Actually, the movie is uncomfortably judgmental as a whole. Lots of movies have an argument to make, but I Don’t Know How She Does It is so awkwardly constructed that it does its own message a disservice. The point, as revealed at the end, is that having a job and a family is okay as long as your family always – always – comes first, which alone some folks might take issue with on principle. But Parker’s family life, with the exception of the always likeable Kinnear, rarely seems worth her trouble. The film spends so much time showing how they hold her back and damage her personal goals in the business world that it never quite gets the message across that they’re actually of greater value to her, besides her obsessive preoccupation with caring for them. (Not a bad emotion, necessarily, but she happens to be obsessive about it.) Munn’s character has a pregnancy subplot that is obviously supposed to diffuse this notion, in which she learns the importance of motherhood, but it’s tacked on at best, and emphasizes the "You'll Know When You're A Mother" angle is of no help the people in the audience who, you know, aren't. The entire movie hinges on a concept they assume we'll appreciate in retrospect some day. Way to alienate us, guys.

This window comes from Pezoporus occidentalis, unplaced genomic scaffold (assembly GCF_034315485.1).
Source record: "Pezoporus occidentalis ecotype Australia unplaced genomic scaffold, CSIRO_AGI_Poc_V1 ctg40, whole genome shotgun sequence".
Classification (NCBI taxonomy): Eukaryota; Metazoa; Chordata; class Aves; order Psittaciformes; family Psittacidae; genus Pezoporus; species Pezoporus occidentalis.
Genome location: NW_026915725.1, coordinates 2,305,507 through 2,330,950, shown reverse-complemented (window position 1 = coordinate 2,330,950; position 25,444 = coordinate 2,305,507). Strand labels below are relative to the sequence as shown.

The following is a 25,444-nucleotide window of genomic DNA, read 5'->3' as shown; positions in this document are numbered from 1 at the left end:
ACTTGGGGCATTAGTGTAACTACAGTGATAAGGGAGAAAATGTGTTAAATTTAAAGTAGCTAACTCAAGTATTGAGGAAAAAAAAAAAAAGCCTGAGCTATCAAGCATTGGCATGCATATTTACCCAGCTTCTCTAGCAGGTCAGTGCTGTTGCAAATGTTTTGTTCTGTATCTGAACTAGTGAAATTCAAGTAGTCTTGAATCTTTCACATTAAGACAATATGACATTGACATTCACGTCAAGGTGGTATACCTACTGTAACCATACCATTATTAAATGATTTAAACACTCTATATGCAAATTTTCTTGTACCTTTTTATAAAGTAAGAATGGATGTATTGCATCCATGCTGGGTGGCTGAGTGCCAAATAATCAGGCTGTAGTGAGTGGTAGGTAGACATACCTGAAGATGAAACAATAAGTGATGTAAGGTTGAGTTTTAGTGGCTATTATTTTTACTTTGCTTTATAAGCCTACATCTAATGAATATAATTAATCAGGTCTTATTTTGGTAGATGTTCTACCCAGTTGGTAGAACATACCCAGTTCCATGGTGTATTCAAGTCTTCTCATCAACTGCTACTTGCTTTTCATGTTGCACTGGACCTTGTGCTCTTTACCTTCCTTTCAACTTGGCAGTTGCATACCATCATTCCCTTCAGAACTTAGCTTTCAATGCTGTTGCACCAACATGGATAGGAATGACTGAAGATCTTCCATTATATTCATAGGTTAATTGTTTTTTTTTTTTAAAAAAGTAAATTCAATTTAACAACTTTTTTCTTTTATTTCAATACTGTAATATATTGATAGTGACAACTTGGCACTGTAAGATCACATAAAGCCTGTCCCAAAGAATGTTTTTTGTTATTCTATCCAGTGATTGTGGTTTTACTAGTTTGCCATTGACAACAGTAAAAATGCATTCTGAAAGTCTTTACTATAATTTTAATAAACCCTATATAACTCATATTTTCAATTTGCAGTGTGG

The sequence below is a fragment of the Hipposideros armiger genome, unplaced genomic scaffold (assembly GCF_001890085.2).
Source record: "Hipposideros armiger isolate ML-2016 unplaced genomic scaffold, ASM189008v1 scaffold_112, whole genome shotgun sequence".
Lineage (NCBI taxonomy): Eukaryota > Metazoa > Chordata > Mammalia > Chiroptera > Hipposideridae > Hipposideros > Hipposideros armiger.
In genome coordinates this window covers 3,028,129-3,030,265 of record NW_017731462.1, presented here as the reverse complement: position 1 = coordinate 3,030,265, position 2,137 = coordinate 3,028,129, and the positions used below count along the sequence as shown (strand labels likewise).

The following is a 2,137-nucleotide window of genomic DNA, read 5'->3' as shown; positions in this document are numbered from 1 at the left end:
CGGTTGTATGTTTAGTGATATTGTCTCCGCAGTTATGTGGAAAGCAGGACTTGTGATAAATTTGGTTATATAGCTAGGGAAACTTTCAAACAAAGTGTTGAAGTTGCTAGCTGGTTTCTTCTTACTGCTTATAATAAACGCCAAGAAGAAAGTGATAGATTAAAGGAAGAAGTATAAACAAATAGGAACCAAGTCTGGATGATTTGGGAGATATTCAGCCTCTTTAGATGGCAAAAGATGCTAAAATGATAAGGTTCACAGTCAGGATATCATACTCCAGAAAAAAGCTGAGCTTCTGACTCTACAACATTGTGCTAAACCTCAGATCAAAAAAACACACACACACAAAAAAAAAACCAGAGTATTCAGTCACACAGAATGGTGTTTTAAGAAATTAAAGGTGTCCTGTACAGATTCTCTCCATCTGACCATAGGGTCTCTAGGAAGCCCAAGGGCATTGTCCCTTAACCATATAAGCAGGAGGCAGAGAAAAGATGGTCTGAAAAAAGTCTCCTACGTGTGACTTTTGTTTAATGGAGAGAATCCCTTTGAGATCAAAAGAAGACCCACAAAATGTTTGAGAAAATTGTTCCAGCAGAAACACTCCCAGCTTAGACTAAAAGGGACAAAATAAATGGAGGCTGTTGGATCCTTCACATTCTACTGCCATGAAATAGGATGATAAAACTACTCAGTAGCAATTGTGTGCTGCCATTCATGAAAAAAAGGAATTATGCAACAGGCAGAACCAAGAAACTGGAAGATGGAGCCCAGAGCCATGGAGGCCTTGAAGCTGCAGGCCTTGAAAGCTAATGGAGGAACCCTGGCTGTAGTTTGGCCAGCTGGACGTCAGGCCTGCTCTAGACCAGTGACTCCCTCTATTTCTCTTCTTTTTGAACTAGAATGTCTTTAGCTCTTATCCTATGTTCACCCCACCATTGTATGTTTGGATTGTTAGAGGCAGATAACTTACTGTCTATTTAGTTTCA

What’s more, Parker’s dedication to her family never feels truly threatened, making the story drag along like a big… draggy-alongy… thing. Brosnan falls in love with Parker, not that we ever particularly understand why, but despite a general sense of flattery she never seems genuinely tempted to abandon her difficult current life in favor of a more enjoyable one with less responsibility, which would be an understandable and reasonable way to boost what little tension the film has to offer. Aside from a brief bowling match we never see our protagonist actually enjoy the increasingly regular amount of time she spends away from her daily routine. I suspect this was an effort to make her more likeable, but the result is that she errs so little that she's barely human.



There’s a good chance I Don’t Know How She Does It will make your girlfriend change her mind about not having kids, since outside of a general sense of “mission accomplished” the actual joys of motherhood are kept at a distance from audience members of both sexes, and finally explained away in a “you’ll understand once you have kids” kind of message which is, at best, condescending. Remember when you were five and you asked your parents a reasonable question, only to be told “I’ll explain when you’re older?” This is just as aggravating.